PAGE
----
Knock wood, we’ve never capsized a cruising multihull (beach cat—plenty of times), but we have pushed them to the edge of the envelope, watched bows bury, and flown multi-ton hulls to see just how the boat liked it and how fast she would go. We’re going to tell you about these experiences and what can be learned from them, so you don’t have to try it.

First, it helps to examine a few examples of some big multihull capsizes.

Techtronics 35 catamaran, John Shuttleworth design

This dramatic pitchpole occurred in a strong breeze some 30 years ago. In order to combine both great speed and reasonable accommodation, the designer incorporated considerable flare just above the waterline, resulting in hulls that were skinny and efficient in most conditions, but wide when driven under water in steep chop.

The boat was sailing fast near Nova Scotia, regularly overtaking waves.  The bows plowed into a backside of a particularly steep wave, the submerged drag was huge, and the boat stopped on a dime. At the same time, the apparent wind went from about 15 knots into the high 20s, tripling the force on the sails and rapidly lifting the stern over the bow. Some crew were injured, but they all survived.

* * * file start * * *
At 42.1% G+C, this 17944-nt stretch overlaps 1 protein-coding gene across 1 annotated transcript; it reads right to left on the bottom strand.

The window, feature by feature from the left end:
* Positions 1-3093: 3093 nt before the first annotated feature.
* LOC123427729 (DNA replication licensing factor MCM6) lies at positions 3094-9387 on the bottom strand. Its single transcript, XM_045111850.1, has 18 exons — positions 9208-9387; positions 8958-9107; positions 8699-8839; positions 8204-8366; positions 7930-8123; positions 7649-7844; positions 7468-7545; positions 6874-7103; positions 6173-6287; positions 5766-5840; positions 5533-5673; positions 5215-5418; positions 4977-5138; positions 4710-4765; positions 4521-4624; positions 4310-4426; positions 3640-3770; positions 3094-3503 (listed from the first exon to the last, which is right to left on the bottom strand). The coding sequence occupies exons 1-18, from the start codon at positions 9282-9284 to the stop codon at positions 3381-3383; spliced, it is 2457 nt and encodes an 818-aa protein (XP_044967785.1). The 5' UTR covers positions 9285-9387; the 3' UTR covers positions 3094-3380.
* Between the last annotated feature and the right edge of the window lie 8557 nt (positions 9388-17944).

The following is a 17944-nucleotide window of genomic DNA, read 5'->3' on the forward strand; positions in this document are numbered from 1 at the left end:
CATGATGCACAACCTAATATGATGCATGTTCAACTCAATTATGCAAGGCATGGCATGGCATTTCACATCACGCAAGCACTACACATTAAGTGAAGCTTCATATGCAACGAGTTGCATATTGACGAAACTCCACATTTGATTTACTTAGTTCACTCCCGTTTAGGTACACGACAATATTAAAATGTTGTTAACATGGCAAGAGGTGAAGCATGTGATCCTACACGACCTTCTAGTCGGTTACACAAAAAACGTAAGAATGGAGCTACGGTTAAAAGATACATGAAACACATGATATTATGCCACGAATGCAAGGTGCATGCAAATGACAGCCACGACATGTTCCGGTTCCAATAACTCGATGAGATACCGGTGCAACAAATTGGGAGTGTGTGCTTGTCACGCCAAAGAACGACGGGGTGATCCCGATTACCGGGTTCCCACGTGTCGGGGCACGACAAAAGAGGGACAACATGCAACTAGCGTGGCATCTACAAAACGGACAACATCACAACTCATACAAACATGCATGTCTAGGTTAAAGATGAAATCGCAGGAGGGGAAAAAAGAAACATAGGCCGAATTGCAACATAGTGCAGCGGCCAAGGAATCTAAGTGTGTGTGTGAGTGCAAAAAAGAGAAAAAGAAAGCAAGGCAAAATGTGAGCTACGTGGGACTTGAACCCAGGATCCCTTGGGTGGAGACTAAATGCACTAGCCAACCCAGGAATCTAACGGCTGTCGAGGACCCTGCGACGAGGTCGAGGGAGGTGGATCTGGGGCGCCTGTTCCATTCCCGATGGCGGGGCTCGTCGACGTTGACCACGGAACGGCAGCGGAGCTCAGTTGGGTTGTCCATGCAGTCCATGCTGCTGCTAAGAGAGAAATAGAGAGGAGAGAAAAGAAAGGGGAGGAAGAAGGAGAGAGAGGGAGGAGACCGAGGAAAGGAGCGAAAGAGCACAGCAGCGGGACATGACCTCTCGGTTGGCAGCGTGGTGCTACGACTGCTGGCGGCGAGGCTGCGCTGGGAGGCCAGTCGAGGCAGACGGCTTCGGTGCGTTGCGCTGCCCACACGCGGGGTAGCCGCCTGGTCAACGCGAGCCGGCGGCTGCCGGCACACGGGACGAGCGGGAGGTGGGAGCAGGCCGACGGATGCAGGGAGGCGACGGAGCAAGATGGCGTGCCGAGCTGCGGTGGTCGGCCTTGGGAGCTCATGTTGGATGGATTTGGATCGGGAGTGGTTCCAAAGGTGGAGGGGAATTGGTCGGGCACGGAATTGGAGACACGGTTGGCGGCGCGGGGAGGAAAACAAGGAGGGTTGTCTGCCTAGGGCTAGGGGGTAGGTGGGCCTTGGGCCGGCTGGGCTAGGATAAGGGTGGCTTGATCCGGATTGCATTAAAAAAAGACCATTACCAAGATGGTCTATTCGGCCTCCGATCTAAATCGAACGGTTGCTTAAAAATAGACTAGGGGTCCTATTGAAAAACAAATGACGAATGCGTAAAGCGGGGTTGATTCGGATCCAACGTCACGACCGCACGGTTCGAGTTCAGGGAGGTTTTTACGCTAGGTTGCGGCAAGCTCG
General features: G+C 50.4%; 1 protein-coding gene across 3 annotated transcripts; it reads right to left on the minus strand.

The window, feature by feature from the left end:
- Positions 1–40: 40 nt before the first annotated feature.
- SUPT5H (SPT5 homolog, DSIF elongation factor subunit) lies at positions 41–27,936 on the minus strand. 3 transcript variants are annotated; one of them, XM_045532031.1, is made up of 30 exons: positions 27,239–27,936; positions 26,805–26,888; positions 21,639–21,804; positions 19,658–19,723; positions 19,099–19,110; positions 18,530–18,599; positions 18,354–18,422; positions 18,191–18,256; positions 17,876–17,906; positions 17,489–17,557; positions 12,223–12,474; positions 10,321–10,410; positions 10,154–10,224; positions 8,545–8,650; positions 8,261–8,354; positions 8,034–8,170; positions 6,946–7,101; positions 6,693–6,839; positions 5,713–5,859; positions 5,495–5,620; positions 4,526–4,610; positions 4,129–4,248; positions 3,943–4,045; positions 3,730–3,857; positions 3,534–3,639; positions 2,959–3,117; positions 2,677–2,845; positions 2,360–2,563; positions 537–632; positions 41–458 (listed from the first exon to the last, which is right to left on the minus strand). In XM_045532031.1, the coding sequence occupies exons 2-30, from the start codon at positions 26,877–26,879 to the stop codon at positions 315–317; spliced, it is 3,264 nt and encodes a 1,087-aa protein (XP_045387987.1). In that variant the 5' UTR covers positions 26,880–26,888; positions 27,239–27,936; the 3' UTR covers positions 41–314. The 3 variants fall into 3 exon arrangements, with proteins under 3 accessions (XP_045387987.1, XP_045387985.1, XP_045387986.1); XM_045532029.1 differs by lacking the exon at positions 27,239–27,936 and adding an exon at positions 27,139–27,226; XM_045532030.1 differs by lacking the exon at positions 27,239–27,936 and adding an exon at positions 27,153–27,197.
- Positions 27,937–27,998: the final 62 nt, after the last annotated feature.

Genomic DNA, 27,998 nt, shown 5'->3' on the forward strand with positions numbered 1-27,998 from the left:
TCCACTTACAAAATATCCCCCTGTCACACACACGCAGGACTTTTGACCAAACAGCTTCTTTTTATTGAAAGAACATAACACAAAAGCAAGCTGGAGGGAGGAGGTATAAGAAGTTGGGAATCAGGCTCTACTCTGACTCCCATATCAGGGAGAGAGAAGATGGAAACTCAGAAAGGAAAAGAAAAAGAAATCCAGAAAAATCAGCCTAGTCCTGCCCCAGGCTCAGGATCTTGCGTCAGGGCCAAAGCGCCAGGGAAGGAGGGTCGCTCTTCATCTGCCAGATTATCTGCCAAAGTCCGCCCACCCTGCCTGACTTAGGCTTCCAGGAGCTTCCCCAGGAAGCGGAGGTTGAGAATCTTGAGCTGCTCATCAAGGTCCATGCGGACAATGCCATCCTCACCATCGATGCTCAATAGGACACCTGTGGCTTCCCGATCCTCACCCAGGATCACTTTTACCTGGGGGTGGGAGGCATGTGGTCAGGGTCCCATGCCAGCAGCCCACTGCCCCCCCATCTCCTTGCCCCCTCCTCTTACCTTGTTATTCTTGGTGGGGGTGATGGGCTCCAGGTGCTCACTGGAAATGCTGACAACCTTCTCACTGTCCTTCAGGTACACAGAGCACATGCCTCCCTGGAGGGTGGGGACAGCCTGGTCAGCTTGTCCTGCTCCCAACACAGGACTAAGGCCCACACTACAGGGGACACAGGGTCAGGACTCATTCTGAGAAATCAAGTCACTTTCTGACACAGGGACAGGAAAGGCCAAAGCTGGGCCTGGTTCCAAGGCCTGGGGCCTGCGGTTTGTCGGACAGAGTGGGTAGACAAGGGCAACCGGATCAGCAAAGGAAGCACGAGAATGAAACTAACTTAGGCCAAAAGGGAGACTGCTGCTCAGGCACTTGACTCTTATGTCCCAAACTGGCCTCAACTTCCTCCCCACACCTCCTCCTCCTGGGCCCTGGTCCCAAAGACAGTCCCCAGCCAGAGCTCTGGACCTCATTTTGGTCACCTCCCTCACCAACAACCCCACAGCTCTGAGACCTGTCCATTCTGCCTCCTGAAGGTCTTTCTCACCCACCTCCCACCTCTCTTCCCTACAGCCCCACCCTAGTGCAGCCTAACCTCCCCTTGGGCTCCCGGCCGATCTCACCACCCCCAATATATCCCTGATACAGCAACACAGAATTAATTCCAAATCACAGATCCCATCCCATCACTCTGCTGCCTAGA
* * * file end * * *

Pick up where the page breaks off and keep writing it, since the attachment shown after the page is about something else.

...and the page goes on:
PDQ 32 Catamaran

On July 4, 2010, the boat’s new owners had scheduled time to deliver their new-to-them boat up the northern California coast. A strong gale was predicted, but against all advice, they left anyway. The boat turned sideways to the confused seas and a breaking wave on the beam capsized the boat. There were no injuries, and the boat was recovered with only moderate damage a few weeks later. Repaired, she is still sailing.

Another PDQ 32 was capsized in the Virgin Islands when a solo sailor went below to tend to something and sailed out of the lee of the island and into a reinforced trade wind.

Sustaining speed with wider tacking angles will help overcome leeway.

Cruising cats can’t go to windward. That’s the rumor, and there’s a kernel of truth to it. Most lack deep keels or dagger boards and ex-charter cats are tragically under canvassed for lighter wind areas, a nod to near universal lack of multihull experience among charter skippers. Gotta keep them safe.  But there are a few tricks that make the worst pig passable and the better cats downright weatherly. Those of you that learned your craft racing Hobies and Prindles know most of this stuff, but for the rest of you cruising cat sailors, there’s some stuff the owner’s manual leaves out.